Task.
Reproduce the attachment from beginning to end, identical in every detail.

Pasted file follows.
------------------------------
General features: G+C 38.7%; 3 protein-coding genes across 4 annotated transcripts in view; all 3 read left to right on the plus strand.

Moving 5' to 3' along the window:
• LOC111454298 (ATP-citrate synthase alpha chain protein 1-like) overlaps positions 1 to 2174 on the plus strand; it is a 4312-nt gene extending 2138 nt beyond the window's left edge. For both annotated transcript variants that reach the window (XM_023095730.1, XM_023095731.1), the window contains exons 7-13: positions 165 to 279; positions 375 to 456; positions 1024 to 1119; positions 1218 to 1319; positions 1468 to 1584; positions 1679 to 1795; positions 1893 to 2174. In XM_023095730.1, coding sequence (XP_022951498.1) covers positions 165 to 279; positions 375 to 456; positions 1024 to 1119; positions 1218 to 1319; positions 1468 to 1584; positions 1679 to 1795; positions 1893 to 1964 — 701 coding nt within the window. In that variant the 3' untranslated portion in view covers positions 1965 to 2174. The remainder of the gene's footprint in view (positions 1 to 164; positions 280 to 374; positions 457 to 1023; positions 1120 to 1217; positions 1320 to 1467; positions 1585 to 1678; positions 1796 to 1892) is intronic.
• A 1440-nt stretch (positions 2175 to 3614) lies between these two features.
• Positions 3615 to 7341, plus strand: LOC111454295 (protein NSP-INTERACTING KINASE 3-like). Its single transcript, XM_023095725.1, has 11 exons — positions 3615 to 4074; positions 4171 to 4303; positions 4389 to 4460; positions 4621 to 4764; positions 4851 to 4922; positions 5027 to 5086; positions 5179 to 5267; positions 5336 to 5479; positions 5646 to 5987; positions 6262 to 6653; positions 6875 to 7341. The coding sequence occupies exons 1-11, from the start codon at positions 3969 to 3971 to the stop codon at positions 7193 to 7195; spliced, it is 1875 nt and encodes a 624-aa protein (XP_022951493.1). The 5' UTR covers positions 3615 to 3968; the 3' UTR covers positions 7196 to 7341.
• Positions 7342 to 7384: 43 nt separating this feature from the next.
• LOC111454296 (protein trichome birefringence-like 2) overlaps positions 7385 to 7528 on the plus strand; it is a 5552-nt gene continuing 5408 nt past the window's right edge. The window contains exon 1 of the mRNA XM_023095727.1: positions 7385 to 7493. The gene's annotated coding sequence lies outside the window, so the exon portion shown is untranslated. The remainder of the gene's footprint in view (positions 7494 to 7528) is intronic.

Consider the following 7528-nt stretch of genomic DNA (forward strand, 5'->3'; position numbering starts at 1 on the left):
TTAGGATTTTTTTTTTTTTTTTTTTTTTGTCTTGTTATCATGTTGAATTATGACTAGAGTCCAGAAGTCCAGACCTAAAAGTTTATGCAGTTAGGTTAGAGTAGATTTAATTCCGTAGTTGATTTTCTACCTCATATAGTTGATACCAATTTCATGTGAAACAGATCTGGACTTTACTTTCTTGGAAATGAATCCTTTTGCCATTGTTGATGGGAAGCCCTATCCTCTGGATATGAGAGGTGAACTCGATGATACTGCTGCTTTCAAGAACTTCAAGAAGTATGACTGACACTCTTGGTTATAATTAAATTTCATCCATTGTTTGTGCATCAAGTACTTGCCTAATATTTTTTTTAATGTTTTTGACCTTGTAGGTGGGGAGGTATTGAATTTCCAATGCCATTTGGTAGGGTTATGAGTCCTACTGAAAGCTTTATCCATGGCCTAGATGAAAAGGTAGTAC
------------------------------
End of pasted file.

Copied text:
General features: G+C 38.7%; 3 protein-coding genes across 4 annotated transcripts in view; all 3 read left to right on the plus strand.

Moving 5' to 3' along the window:
• LOC111454298 (ATP-citrate synthase alpha chain protein 1-like) overlaps positions 1 to 2174 on the plus strand; it is a 4312-nt gene extending 2138 nt beyond the window's left edge. For both annotated transcript variants that reach the window (XM_023095730.1, XM_023095731.1), the window contains exons 7-13: positions 165 to 279; positions 375 to 456; positions 1024 to 1119; positions 1218 to 1319; positions 1468 to 1584; positions 1679 to 1795; positions 1893 to 2174. In XM_023095730.1, coding sequence (XP_022951498.1) covers positions 165 to 279; positions 375 to 456; positions 1024 to 1119; positions 1218 to 1319; positions 1468 to 1584; positions 1679 to 1795; positions 1893 to 1964 — 701 coding nt within the window. In that variant the 3' untranslated portion in view covers positions 1965 to 2174. The remainder of the gene's footprint in view (positions 1 to 164; positions 280 to 374; positions 457 to 1023; positions 1120 to 1217; positions 1320 to 1467; positions 1585 to 1678; positions 1796 to 1892) is intronic.
• A 1440-nt stretch (positions 2175 to 3614) lies between these two features.
• Positions 3615 to 7341, plus strand: LOC111454295 (protein NSP-INTERACTING KINASE 3-like). Its single transcript, XM_023095725.1, has 11 exons — positions 3615 to 4074; positions 4171 to 4303; positions 4389 to 4460; positions 4621 to 4764; positions 4851 to 4922; positions 5027 to 5086; positions 5179 to 5267; positions 5336 to 5479; positions 5646 to 5987; positions 6262 to 6653; positions 6875 to 7341. The coding sequence occupies exons 1-11, from the start codon at positions 3969 to 3971 to the stop codon at positions 7193 to 7195; spliced, it is 1875 nt and encodes a 624-aa protein (XP_022951493.1). The 5' UTR covers positions 3615 to 3968; the 3' UTR covers positions 7196 to 7341.
• Positions 7342 to 7384: 43 nt separating this feature from the next.
• LOC111454296 (protein trichome birefringence-like 2) overlaps positions 7385 to 7528 on the plus strand; it is a 5552-nt gene continuing 5408 nt past the window's right edge. The window contains exon 1 of the mRNA XM_023095727.1: positions 7385 to 7493. The gene's annotated coding sequence lies outside the window, so the exon portion shown is untranslated. The remainder of the gene's footprint in view (positions 7494 to 7528) is intronic.

Consider the following 7528-nt stretch of genomic DNA (forward strand, 5'->3'; position numbering starts at 1 on the left):
TTAGGATTTTTTTTTTTTTTTTTTTTTTGTCTTGTTATCATGTTGAATTATGACTAGAGTCCAGAAGTCCAGACCTAAAAGTTTATGCAGTTAGGTTAGAGTAGATTTAATTCCGTAGTTGATTTTCTACCTCATATAGTTGATACCAATTTCATGTGAAACAGATCTGGACTTTACTTTCTTGGAAATGAATCCTTTTGCCATTGTTGATGGGAAGCCCTATCCTCTGGATATGAGAGGTGAACTCGATGATACTGCTGCTTTCAAGAACTTCAAGAAGTATGACTGACACTCTTGGTTATAATTAAATTTCATCCATTGTTTGTGCATCAAGTACTTGCCTAATATTTTTTTTAATGTTTTTGACCTTGTAGGTGGGGAGGTATTGAATTTCCAATGCCATTTGGTAGGGTTATGAGTCCTACTGAAAGCTTTATCCATGGCCTAGATGAAAAGGTAGTAC